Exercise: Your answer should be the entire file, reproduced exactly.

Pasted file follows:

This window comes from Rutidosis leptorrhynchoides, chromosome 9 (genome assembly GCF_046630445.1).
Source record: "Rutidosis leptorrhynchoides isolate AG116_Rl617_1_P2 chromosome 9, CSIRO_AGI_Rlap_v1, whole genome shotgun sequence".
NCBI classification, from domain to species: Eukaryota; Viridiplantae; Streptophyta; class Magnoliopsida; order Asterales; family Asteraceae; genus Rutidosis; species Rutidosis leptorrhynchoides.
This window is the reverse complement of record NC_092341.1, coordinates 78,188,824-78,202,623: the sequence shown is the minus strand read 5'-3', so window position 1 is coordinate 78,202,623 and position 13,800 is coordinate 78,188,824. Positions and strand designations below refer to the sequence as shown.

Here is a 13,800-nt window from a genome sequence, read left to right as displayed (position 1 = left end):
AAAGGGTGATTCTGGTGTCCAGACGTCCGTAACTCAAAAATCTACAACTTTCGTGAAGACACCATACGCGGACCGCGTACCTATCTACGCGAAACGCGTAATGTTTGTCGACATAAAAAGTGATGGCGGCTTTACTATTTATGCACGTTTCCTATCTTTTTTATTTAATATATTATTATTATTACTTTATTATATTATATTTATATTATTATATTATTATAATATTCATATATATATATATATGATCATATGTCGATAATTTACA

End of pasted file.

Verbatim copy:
This window comes from Rutidosis leptorrhynchoides, chromosome 9 (genome assembly GCF_046630445.1).
Source record: "Rutidosis leptorrhynchoides isolate AG116_Rl617_1_P2 chromosome 9, CSIRO_AGI_Rlap_v1, whole genome shotgun sequence".
NCBI classification, from domain to species: Eukaryota; Viridiplantae; Streptophyta; class Magnoliopsida; order Asterales; family Asteraceae; genus Rutidosis; species Rutidosis leptorrhynchoides.
This window is the reverse complement of record NC_092341.1, coordinates 78,188,824-78,202,623: the sequence shown is the minus strand read 5'-3', so window position 1 is coordinate 78,202,623 and position 13,800 is coordinate 78,188,824. Positions and strand designations below refer to the sequence as shown.

Here is a 13,800-nt window from a genome sequence, read left to right as displayed (position 1 = left end):
AAAGGGTGATTCTGGTGTCCAGACGTCCGTAACTCAAAAATCTACAACTTTCGTGAAGACACCATACGCGGACCGCGTACCTATCTACGCGAAACGCGTAATGTTTGTCGACATAAAAAGTGATGGCGGCTTTACTATTTATGCACGTTTCCTATCTTTTTTATTTAATATATTATTATTATTACTTTATTATATTATATTTATATTATTATATTATTATAATATTCATATATATATATATATGATCATATGTCGATAATTTACA